Monday, September 11, 2006

By Duane Lewis
stlouisrams.com

Five years ago today, our nation watched in horror the tragic events that unfolded in New York City, Washington, D.C., and Pennsylvania as the United States was attacked by terrorists on September 11, 2001.

As we all pause in remembrance to those that lost their lives and the families that will always be affected by the attacks, I talked to several Rams' players about that fateful morning and the time that followed.

Being a Tuesday, Rams' players were off that day one that will never be forgotten.

"It's one of those things where you always remember where you were," kicker Jeff Wilkins said. "I was sleeping and my wife came in and said something about there was a place crash. So I got up and we got our daughter off to school. I remember being about to walk out and stopping in front of the TV when they showed it, around the time the second plane hit.

"I can still see myself standing in the family room in front of the TV for the next half hour after that. From there, I remember just driving around in my jeep and everything was kind of surreal. It was a weird feeling, constantly looking up in the sky."

T Orlando Pace was at home as well as the tragedy continued to unfold.

"I remember waking up about 9 and looking at the news," Pace said. "When I first turned on the news, the second plane had just hit and you just couldn't believe it. I was shocked and didn't know how severely we were being attacked. I was hoping everybody was ok, and if I had any family in that area. My wife is from D.C., so I wanted to make sure they were fine."

The attacks took QB Marc Bulger back to stories he had been told by his grandmother.

"I thought of Pearl Harbor and my grandmother telling me stories about that," Bulger said. "You knew it would be the same impact. I remember that whole week players got together and decided we weren't going to play and I think it was the right thing to do."

Safety Corey Chavous, who at the time was with the Arizona Cardinals, said it was day that "you wondered what would happen next. It was like there was no specific end to what was going on. There were only questions not answers. Even to this day, there remain some questions that are unanswered. There are a lot of people that lost their lives. The thing I was left with was a feeling of death. (For those in the attacks) you go from one emotion of being at work to the emotion of trying to survive. It just really put things in perspective."

When the NFL resumed playing about two weeks later, the Rams played at San Francisco following an emotional pregame ceremony.

"For those people (in California), who were over 3,000 miles away (from where the attacks happened), it felt the same as it did in St. Louis," Bulger said. "I'm sure it was worse in New York, but the country all felt as one. It was pretty neat for the way the country came together. We all realized we're Americans, sort of like a family. When someone messes with one of us, we're all in it together."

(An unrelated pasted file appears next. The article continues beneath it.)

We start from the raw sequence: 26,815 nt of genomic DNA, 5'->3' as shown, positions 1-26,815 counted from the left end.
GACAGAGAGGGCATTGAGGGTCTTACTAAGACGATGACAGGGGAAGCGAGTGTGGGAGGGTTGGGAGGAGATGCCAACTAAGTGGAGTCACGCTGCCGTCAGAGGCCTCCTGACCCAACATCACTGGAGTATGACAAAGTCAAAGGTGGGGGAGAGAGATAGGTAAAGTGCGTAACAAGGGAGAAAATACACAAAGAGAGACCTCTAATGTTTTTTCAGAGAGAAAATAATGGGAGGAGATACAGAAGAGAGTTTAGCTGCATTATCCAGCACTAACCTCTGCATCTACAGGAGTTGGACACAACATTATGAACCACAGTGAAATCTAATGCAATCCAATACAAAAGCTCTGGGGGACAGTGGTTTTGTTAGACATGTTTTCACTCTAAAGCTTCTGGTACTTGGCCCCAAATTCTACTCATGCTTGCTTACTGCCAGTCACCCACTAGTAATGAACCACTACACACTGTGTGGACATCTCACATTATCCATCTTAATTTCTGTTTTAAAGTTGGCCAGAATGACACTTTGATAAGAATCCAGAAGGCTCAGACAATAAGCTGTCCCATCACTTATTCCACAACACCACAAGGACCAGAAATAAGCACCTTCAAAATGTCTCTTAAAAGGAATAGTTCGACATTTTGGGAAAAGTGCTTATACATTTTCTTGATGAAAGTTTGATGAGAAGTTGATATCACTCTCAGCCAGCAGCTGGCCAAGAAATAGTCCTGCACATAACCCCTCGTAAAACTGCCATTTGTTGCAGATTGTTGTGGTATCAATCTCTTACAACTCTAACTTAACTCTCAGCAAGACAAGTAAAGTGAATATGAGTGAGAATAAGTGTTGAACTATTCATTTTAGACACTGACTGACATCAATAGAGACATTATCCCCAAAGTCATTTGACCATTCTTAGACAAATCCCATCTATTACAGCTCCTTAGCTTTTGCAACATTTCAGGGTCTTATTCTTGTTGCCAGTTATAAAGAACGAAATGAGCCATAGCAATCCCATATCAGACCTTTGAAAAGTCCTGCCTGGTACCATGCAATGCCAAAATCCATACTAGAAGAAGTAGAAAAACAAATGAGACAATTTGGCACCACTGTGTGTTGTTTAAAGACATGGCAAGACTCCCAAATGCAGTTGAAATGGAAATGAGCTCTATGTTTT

About six weeks after the attacks, the Rams flew into the New York area for a game at Giants Stadium against the New York Jets. I had the responsibility that week to advance the game, finalizing all of the organizations' travel assignments and coordinating with the Giants media). That Saturday morning, I went down to Ground Zero with two former co-workers. Some 42 days after the attacks, the towers still burned and the smell was as if it had happened that week.

"Everyone was peeking out the window trying to figure out where (the towers) were," said Wilkins of the Rams' flight into Newark Airport. "Even when we landed, people were taking taxis or trying to get to an area where you used to be able to see the towers. I was just trying to absorb it all, to see how people were responding. It was a surreal feeling."

"Being from Pittsburgh, I've flown into New York a lot," Bulger said. "It was weird coming into Newark and not seeing the two buildings. The skyline is impressive itself, but those two buildings kind of marked it off. At night you could see the lights, knowing people were down there working. It was depressing."

And while the country tried to move forward and show resolve from the attacks as the NFL and other sports leagues resumed play, Chavous said while it may helped as a whole, it would never be enough for the families.

"I think it helped the people who weren't directly affected. I don't think it was therapeutic for people whose families had individuals that lost lives," Chavous said. "It's still the unexpectedness, the horror that your loved ones died the way that they died. You don't know if they were able to die peacefully or struggled and died. Those are the issues that as Americans as a whole, we can overcome, but from a family perspective, or an individual perspective, for 5,000 or so families, fire fighters, heroes, etc., there still to this day are no answers."